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- Six steps lawyers can take to become more efficient
It is safe to assume that every attorney, no matter the size of the firm, aspires to become more efficient. Efficiency – broadly defined as the time it takes to complete a given task – can mean the difference between a troubled firm with a harried owner and a prospering one led by an attorney who can spend most of his or her time practicing law.
It’s important to remember that efficiency is not innate. It’s learned. As is the case with anything learned, improvement is possible. Here are six tips – ranging from simple to strategic – attorneys can try to boost their efficiency.
- Track all your time, not just billable hours: No attorney would say that he or she enjoys tracking billable time, but most would agree that it’s a necessary evil. To understand where you are squandering valuable hours (if not days), try tracking how you spend all your time, even if you only do it for a week. It is a simple exercise that will show you exactly where you are wasting time.
- Each day, prioritize: Once the phone starts ringing and your inbox starts percolating, it’s not hard to lose sight of what you set out to accomplish that day. Try this: As soon as you sit down at your desk, take a few minutes to jot down your top priorities. It will help you subconsciously keep these tasks front and center.
- Upgrade to the experts: Clients come to you because you understand the law and they don’t. How much time in a day or week do you spend on things you don’t really understand – and don’t care to? Marketing is the lifeblood of your firm, but many attorneys have little enthusiasm for it. Consider hiring outside help. It can be daunting to sign up for auxiliary services, but think of the precious hours you stand to regain.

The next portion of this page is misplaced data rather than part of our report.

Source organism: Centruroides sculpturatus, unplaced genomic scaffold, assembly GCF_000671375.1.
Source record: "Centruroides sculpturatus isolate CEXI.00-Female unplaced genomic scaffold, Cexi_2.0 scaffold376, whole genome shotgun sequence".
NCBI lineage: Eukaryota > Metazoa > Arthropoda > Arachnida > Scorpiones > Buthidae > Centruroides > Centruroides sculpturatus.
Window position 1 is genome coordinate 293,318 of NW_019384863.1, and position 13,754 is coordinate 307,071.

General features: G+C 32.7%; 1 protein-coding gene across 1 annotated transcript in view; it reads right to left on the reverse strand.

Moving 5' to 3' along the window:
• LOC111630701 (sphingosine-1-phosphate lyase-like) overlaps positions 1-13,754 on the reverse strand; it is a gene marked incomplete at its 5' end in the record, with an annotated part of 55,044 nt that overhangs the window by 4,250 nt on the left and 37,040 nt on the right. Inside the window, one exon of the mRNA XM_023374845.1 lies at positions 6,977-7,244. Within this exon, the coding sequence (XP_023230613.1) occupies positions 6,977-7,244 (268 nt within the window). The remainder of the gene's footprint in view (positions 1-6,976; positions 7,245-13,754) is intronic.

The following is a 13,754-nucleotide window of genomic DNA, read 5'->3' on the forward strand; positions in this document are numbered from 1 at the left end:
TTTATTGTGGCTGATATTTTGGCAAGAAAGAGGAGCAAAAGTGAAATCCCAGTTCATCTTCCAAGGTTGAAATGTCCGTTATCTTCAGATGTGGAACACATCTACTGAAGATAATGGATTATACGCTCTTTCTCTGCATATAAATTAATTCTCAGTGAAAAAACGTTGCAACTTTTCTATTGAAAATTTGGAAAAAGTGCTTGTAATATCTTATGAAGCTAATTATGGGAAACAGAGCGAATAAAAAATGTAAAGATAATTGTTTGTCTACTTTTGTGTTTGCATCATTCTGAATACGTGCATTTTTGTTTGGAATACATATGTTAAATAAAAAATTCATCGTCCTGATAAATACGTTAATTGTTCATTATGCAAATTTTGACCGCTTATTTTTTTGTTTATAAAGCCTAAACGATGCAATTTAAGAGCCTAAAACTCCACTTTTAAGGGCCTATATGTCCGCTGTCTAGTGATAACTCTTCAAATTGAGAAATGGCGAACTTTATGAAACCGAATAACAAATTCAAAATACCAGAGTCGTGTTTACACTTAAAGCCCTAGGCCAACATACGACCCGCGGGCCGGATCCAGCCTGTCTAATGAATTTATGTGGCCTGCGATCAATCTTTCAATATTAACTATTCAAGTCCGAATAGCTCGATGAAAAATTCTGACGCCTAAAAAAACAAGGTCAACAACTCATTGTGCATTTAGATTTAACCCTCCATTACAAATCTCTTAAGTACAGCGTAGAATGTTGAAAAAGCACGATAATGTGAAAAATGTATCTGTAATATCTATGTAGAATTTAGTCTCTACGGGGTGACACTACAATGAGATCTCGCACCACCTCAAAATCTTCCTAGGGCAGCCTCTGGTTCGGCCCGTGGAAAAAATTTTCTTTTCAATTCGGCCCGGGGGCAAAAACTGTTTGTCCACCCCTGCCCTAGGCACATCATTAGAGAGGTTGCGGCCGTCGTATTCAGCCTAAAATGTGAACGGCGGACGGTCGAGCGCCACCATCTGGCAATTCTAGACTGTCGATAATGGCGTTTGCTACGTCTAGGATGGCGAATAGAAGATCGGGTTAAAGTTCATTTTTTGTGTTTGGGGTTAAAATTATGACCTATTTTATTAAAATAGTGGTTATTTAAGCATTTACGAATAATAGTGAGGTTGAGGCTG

- Compare notes: If you have a trusted colleague, it can be enlightening to compare your days. (This is especially helpful if you have tracked all your time for a given week as recommended above). There are portions of the workday that can feel like sunk costs. However, you might only see them that way because you don’t see an alternative. Gaining a sense of how someone in a similar position allocates their time can be very eye-opening.
- Smooth out twisted paths: Paying clients do not just walk in the door. It takes time and effort to get people to hire you. There is no shortcut here, but there are ways to trim the time and energy you spend on new business development and other multi-step processes. Whether it’s hiring an answering service or turning your digital marketing over to an expert, you can still reap rewards without expending your personal capital.
- Experiment with monotasking: Multitasking has become the norm, not the exception. However, some successful businesspeople insist they accomplish more by focusing on one task at a time. Different styles work for different people, but since we all just accept multitasking as the status quo, it might help to try something new. If it means getting more done in less time, it’s certainly worth a shot.
Though quite different from one another, there is a common thread between these tips: honesty. Being honest with yourself on such issues is usually difficult, but it can yield strong dividends. A solid, matter-of-fact assessment of how you manage your time is a good first step toward efficiency.